HIGH RISK PROTECTIONISM
Janaka Perera addresses Sri Lanka’s self-sufficiency in the wake of COVID-19
The disruption of global food supply chains due to COVID-19 has raised concerns about how the country’s food security would be affected. In addition to existing natural calamities, the pandemic has disproportionately impacted the lives of the poor in Sri Lanka.
Obviously, we cannot return to ancient times in the precolonial era when this country was self-sufficient not only in terms of food but also almost all other essential consumer items. It was a different world then…
Since gaining independence, the question was whether any government had a long-term plan for self-sufficiency besides ad hoc solutions compared to many other nations. We remain a ‘developing’ nation after seven decades of ‘independence’ as a result of a lack of a coherent national policy on the approach to self-sufficiency in the context of the global economic environment that emerged after 1945.
The government indefinitely extending import controls since May recalls the Sri Lanka Freedom Party (SLFP) led United Front government’s socialist policies between 1970 and 1977.
Among its foremost mistakes was import restrictions that affected essential items such as medicines and infant milk foods not produced in this country. People had to wait in long queues to buy scarce items, thereby wasting valuable man hours.
A closed economy does not guarantee all citizens economic and physical access to nutritious food, nor does it assure a resilient domestic supply chain.
The abrupt curfew imposed last year following the first wave of the pandemic exposed our failure in building a resilient domestic food system. The most unfortunate outcome was three people losing their lives in a stampede among a hungry crowd trying to get their hands on cash donations during Eid celebrations.
Isolating Sri Lanka from the interconnected global supply chain will only heighten food insecurity. An example was the skyrocketing price of turmeric when the government banned its import along with nonessential goods.
The FAO stresses that the crisis we are facing is a global problem – one which requires a global response. Singapore’s (which exports over 90% of its consumption needs) success in this area is attributed to its continued commitment to staying connected to global food supply chains while strengthening local production.
Import diversification is effective even in ordinary situations as one exporting country’s harvest losses will not threaten the availability or supply of that particular product for the importing nation.
If we focus on a related issue, although Sri Lanka is supposedly an agricultural country, no lasting steps were taken to improve the lot of the farmer over the past seven decades. More often than not, farmers have been in debt.
Even with rich harvests, neither farmers nor consumers reap the benefits. It is always the middleman who derives the largest profit. Consequently, farmers seldom gain reasonable prices for their products.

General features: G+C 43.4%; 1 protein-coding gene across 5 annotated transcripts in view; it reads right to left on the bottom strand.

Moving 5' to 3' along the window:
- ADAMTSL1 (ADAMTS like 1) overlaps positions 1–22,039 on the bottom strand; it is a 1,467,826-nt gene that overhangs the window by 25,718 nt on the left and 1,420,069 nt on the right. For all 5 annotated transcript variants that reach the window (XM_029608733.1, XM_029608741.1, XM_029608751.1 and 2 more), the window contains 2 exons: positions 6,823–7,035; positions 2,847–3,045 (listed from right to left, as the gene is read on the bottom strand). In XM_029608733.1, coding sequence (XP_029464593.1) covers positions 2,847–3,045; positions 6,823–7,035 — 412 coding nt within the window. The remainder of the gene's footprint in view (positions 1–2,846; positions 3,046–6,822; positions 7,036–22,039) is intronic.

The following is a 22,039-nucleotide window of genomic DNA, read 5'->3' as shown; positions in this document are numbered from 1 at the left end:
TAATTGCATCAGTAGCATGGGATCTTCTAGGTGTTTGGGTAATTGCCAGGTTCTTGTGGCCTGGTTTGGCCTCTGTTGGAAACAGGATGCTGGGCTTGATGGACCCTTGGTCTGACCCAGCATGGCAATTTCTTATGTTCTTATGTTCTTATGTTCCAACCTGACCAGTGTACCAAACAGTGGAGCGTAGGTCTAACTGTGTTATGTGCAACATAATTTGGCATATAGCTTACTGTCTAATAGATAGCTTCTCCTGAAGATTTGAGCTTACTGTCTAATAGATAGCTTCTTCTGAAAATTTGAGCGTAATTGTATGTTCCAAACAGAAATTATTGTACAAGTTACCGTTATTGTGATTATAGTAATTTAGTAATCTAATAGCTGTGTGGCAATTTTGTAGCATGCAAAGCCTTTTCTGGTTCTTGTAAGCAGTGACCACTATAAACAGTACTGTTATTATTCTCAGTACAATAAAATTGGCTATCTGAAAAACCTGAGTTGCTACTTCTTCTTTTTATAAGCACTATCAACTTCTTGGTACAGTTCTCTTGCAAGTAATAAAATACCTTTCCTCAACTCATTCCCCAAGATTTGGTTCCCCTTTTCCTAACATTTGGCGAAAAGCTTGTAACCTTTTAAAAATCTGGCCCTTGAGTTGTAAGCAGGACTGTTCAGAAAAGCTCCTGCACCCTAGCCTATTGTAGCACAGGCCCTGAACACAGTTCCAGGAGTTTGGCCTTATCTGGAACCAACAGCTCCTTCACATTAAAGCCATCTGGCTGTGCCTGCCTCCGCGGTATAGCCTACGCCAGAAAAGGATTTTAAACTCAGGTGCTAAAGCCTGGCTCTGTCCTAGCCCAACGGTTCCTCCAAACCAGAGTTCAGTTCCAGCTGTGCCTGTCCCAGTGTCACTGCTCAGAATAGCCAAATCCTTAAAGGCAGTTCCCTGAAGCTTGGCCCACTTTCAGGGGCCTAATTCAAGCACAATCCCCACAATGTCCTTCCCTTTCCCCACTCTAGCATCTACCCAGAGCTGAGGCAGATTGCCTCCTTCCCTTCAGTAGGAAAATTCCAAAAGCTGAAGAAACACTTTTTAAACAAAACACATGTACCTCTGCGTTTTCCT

It is no secret that a rice mafia is dominating the market. This system must be ended once and for all especially in the light of the current crisis. The first step is to pave the way for farmers (both paddy cultivators and others) to market their products directly and turn them into entrepreneurs eventually. This is a feature in all advanced nations.
Protectionist policies that aim to protect domestic producers and boost production have had the opposite effect.
Small scale producers of ulundu have opted to end or reduce production resulting in fewer sales. Moreover, the ban also affected the production of kurakkan flour – a fibre rich alternative to wheat flour, which is widely consumed by diabetics – with producers resorting to ceasing or curtailing production.
Import restrictions have severely affected manufacturers relying on ulundu as a raw material for products such as papadam, flour, thosai, vadai and dhal. Given the lack of raw materials, a local manufacturer revealed that it had to reduce production by a staggering 90 percent last year.
These restrictions have adversely affected Sri Lanka’s already fragile export sector as well since manufacturers have failed to meet the demand of international markets for products such as thosai mix.
For instance, the aforementioned manufacturer exports about 15 percent of its thosai mix to markets in Europe, North America, Asia and Australia.
According to Sathya Karunarathne – Research Executive (Policy) at Advocata Institute – the way forward to ensuring the island’s food security is to improve internal inefficiencies while recognising the importance of remaining connected to global food supply chains, and multiplying our food and raw material import sources.
All programmes geared for self-sufficiency should aim to learn the lesson COVID-19 has taught the world – that we must reduce our preoccupation with consumerism as a way of life that threatens the natural environment in the long term.